Six Planned Parenthood of Greater Texas Inc. affiliates are asking a state court judge to bar enforcement of regulations prohibiting them from getting government money to provide health care for low-income women.
Judge Stephen Yelenosky in Austin is set to hear arguments today from Planned Parenthood's lawyers and from the office of Texas Attorney General Greg Abbott. The state opposes the request to restore funding cut last year because of the group's association with legally separate Planned Parenthood entities that provide abortion services.
The affiliates have told the court they provided basic health services other than abortion to almost half of the more than 100,000 women who were enrolled in the state's federally funded Women's Health Program, which ended on Dec. 31 and was replaced by a wholly state-funded plan the next day.
"By specifically applicable statutory law, defendants are expressly denied the authority to exclude the Planned Parenthood plaintiffs" from the new Texas Women's Health Program, the affiliates said in a Dec. 28 court filing.
The affiliates have said they, and the women they serve, will be irreparably harmed if access to funding isn't restored.
President Barack Obama's administration last year said it was withdrawing federal funding for the former Texas program after state lawmakers created the regulation blocking participation by organizations associated with providers of elective abortions.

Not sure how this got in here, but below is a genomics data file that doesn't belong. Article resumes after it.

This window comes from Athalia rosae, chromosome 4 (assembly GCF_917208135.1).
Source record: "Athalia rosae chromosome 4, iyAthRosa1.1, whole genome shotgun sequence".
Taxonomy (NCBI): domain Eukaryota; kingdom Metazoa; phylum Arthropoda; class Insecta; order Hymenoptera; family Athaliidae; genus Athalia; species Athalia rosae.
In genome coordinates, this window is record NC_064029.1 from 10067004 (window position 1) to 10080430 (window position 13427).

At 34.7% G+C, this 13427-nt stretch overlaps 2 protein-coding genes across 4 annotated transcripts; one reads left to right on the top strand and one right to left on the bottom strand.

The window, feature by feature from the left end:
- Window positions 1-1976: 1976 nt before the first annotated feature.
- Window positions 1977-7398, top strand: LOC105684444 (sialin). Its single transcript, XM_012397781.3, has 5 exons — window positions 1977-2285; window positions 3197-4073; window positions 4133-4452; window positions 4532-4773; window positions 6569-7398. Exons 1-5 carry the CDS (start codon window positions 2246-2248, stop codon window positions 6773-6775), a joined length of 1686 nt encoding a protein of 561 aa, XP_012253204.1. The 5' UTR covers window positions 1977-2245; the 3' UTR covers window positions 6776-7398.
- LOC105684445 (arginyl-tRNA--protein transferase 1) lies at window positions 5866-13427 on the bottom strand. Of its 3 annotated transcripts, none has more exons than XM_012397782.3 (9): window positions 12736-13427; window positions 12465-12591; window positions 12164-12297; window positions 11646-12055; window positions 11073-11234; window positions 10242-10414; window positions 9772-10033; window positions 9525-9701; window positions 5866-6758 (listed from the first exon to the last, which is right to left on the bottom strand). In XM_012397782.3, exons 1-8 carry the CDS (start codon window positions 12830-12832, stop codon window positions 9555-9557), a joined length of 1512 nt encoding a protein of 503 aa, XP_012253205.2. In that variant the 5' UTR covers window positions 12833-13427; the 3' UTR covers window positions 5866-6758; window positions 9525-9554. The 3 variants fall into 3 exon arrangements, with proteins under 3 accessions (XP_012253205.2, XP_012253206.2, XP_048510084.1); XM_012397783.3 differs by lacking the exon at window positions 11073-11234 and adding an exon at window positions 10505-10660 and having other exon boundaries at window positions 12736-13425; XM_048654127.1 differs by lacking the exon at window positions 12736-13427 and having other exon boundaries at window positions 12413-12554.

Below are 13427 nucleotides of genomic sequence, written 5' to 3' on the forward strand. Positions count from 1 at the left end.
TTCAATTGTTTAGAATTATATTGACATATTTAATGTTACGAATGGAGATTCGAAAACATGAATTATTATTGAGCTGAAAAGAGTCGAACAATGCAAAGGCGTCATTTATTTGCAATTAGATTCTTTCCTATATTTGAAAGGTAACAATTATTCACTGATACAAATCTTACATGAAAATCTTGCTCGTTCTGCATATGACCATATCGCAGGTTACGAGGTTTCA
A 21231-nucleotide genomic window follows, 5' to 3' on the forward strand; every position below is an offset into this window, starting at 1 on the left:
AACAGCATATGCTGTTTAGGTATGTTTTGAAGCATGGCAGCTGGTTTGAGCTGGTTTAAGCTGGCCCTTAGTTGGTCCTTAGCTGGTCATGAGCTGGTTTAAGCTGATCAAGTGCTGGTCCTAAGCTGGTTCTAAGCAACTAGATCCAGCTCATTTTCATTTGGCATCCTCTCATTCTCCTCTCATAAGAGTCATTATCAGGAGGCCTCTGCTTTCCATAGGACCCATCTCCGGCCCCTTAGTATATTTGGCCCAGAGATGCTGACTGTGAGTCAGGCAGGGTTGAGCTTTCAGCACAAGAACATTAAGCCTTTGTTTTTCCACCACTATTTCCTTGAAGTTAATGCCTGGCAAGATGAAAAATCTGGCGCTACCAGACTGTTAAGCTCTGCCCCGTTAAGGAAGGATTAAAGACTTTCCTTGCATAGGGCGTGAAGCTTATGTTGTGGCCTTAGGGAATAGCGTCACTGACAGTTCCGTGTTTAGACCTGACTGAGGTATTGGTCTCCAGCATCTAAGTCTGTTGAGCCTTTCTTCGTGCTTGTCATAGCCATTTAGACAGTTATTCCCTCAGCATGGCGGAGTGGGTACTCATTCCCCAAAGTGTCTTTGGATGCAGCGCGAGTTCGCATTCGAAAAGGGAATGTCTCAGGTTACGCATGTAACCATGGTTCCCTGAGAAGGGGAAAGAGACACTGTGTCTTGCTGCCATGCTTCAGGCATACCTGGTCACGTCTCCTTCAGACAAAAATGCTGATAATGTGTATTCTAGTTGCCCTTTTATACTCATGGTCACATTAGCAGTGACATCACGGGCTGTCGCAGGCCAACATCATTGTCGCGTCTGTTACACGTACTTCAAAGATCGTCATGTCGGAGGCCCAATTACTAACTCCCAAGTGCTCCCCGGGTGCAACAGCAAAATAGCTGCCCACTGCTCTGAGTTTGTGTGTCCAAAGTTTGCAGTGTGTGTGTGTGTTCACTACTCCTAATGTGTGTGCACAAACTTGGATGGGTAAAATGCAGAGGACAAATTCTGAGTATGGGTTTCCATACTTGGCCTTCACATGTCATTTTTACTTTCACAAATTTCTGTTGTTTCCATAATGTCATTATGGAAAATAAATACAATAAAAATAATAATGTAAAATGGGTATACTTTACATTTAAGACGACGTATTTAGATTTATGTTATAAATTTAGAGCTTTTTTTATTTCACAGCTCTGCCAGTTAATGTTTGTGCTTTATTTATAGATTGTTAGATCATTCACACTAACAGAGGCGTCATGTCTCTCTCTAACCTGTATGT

Governor Rick Perry, a Republican, together with Texas Health and Human Services Executive Commissioner Kyle Janek in October announced the creation of the state-funded Women's Health Program, or Texas WHP.
"Governor Perry made clear Texas law will not allow a program that includes abortion providers or their affiliates like Planned Parenthood to be providers in the program," his administration said then in a statement.
"Any lawsuit filed to challenge the Texas WHP will kill the program, and would be responsible for denying these important health services to the low-income women of Texas," the Perry administration said.
In court filings, Planned Parenthood has called that provision a "poison pill."
The new women's health program provides yearly exams, family planning and birth-control options for low-income women, according to the state's Health and Human Services Commission.
The Planned Parenthood groups' combined annual WHP reimbursement had been about $13 million, they said in a filing last month. Loss of that money will be "devastating" and would force facilities to close, they said.
"There is no Texas statute that requires a primary-care program run by the Department of State Health Services using Texas money to accept the entity plaintiffs as service providers," lawyers for the state said in a Jan. 7 court filing.
The court denied the affiliates' request for a temporary restraining order on Dec. 31, the day before the new statutory scheme took effect.
The case is Planned Parenthood v. Janek, D-1-GN-12-003887, District Court of Travis County (Austin).